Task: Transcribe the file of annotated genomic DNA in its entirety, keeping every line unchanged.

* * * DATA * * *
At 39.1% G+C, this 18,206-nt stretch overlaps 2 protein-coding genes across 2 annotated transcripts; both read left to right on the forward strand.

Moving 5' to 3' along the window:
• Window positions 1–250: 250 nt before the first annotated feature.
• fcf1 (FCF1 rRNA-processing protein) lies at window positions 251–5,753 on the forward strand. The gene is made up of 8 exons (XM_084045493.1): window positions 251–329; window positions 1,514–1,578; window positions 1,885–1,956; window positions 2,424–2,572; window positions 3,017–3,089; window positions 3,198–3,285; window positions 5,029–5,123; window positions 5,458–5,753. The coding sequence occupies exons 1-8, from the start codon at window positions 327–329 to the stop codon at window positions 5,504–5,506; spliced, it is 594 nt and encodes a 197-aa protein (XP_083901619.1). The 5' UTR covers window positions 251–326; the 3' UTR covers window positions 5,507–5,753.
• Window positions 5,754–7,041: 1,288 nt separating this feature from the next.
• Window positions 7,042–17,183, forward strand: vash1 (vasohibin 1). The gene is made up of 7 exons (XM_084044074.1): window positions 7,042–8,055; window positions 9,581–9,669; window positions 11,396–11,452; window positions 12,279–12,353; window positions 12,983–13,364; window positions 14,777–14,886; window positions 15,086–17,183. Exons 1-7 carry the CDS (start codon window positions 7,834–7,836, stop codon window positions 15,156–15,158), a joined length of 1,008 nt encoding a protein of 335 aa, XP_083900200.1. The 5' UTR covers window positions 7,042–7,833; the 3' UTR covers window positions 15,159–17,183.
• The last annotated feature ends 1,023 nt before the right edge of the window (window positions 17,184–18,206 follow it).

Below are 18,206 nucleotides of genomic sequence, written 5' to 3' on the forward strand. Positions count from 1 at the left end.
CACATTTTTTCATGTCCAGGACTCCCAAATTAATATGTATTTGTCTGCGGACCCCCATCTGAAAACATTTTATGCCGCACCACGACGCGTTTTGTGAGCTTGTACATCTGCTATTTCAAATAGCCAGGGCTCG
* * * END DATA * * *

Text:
At 39.1% G+C, this 18,206-nt stretch overlaps 2 protein-coding genes across 2 annotated transcripts; both read left to right on the forward strand.

Moving 5' to 3' along the window:
• Window positions 1–250: 250 nt before the first annotated feature.
• fcf1 (FCF1 rRNA-processing protein) lies at window positions 251–5,753 on the forward strand. The gene is made up of 8 exons (XM_084045493.1): window positions 251–329; window positions 1,514–1,578; window positions 1,885–1,956; window positions 2,424–2,572; window positions 3,017–3,089; window positions 3,198–3,285; window positions 5,029–5,123; window positions 5,458–5,753. The coding sequence occupies exons 1-8, from the start codon at window positions 327–329 to the stop codon at window positions 5,504–5,506; spliced, it is 594 nt and encodes a 197-aa protein (XP_083901619.1). The 5' UTR covers window positions 251–326; the 3' UTR covers window positions 5,507–5,753.
• Window positions 5,754–7,041: 1,288 nt separating this feature from the next.
• Window positions 7,042–17,183, forward strand: vash1 (vasohibin 1). The gene is made up of 7 exons (XM_084044074.1): window positions 7,042–8,055; window positions 9,581–9,669; window positions 11,396–11,452; window positions 12,279–12,353; window positions 12,983–13,364; window positions 14,777–14,886; window positions 15,086–17,183. Exons 1-7 carry the CDS (start codon window positions 7,834–7,836, stop codon window positions 15,156–15,158), a joined length of 1,008 nt encoding a protein of 335 aa, XP_083900200.1. The 5' UTR covers window positions 7,042–7,833; the 3' UTR covers window positions 15,159–17,183.
• The last annotated feature ends 1,023 nt before the right edge of the window (window positions 17,184–18,206 follow it).

Below are 18,206 nucleotides of genomic sequence, written 5' to 3' on the forward strand. Positions count from 1 at the left end.
CACATTTTTTCATGTCCAGGACTCCCAAATTAATATGTATTTGTCTGCGGACCCCCATCTGAAAACATTTTATGCCGCACCACGACGCGTTTTGTGAGCTTGTACATCTGCTATTTCAAATAGCCAGGGCTCG